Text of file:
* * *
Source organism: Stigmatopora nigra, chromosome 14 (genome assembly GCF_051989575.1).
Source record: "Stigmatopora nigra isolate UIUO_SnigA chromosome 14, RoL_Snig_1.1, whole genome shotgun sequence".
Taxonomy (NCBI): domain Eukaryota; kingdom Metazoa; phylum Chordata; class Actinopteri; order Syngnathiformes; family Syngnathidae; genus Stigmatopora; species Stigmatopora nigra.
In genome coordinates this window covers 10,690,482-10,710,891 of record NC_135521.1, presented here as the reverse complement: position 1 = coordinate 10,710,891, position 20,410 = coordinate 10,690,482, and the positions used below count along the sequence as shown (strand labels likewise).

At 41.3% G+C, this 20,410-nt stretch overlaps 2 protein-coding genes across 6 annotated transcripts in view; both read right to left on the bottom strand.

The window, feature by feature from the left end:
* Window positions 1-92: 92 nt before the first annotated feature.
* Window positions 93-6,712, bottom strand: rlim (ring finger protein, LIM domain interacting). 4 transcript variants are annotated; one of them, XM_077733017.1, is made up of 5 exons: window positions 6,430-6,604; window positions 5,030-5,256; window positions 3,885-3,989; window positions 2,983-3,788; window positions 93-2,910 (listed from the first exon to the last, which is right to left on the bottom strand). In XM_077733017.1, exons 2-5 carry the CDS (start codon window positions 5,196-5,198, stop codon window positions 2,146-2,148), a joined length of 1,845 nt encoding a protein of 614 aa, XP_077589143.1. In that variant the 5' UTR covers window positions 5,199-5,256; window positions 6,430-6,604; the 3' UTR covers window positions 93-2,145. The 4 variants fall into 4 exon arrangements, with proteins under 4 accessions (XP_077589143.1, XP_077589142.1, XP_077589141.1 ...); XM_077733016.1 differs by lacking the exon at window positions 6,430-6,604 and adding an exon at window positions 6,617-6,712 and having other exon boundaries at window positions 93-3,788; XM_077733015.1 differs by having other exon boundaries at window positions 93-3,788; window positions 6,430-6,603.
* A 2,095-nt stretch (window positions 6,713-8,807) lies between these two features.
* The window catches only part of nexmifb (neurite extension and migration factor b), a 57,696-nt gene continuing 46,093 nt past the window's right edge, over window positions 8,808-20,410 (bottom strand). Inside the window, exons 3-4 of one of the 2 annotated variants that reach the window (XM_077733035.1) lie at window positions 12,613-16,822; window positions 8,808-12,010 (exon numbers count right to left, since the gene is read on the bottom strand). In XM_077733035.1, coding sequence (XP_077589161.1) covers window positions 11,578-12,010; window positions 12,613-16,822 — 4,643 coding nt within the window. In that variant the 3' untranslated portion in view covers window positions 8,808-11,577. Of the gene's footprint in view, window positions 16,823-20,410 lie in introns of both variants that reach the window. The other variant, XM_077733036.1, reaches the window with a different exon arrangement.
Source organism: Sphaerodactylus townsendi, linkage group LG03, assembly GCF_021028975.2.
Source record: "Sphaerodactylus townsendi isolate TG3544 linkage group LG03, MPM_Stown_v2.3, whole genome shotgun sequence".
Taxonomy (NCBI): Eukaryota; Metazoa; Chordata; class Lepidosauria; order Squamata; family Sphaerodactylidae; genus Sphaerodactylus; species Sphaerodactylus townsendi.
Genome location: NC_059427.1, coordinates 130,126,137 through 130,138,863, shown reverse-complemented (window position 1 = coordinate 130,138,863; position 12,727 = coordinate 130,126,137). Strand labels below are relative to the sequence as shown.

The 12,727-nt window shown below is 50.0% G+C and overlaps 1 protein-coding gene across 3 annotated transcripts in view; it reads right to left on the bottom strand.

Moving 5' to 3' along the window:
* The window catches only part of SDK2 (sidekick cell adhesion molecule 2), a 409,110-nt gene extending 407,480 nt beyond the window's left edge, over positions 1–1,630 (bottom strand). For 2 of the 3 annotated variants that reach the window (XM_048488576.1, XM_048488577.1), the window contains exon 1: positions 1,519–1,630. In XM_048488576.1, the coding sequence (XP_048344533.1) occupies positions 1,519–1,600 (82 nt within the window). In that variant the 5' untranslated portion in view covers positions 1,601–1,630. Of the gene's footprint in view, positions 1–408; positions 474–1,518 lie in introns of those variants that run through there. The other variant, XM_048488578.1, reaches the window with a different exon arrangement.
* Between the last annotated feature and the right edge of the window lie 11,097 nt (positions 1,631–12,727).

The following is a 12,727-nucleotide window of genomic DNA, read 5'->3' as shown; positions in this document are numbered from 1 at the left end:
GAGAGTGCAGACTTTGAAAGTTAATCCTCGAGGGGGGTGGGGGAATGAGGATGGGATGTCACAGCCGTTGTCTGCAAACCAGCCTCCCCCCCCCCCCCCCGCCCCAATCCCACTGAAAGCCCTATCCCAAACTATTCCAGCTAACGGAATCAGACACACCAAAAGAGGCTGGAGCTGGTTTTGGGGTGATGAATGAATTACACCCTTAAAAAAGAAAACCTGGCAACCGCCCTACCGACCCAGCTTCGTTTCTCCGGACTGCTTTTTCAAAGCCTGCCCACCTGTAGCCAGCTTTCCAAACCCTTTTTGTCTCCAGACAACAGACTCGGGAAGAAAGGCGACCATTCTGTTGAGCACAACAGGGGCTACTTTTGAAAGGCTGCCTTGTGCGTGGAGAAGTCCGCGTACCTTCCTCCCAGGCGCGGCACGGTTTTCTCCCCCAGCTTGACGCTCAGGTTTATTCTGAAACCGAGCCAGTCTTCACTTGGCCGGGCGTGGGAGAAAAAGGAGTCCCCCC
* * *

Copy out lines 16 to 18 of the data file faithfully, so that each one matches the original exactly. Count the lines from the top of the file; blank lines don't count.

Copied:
Moving 5' to 3' along the window:
* The window catches only part of SDK2 (sidekick cell adhesion molecule 2), a 409,110-nt gene extending 407,480 nt beyond the window's left edge, over positions 1–1,630 (bottom strand). For 2 of the 3 annotated variants that reach the window (XM_048488576.1, XM_048488577.1), the window contains exon 1: positions 1,519–1,630. In XM_048488576.1, the coding sequence (XP_048344533.1) occupies positions 1,519–1,600 (82 nt within the window). In that variant the 5' untranslated portion in view covers positions 1,601–1,630. Of the gene's footprint in view, positions 1–408; positions 474–1,518 lie in introns of those variants that run through there. The other variant, XM_048488578.1, reaches the window with a different exon arrangement.
* Between the last annotated feature and the right edge of the window lie 11,097 nt (positions 1,631–12,727).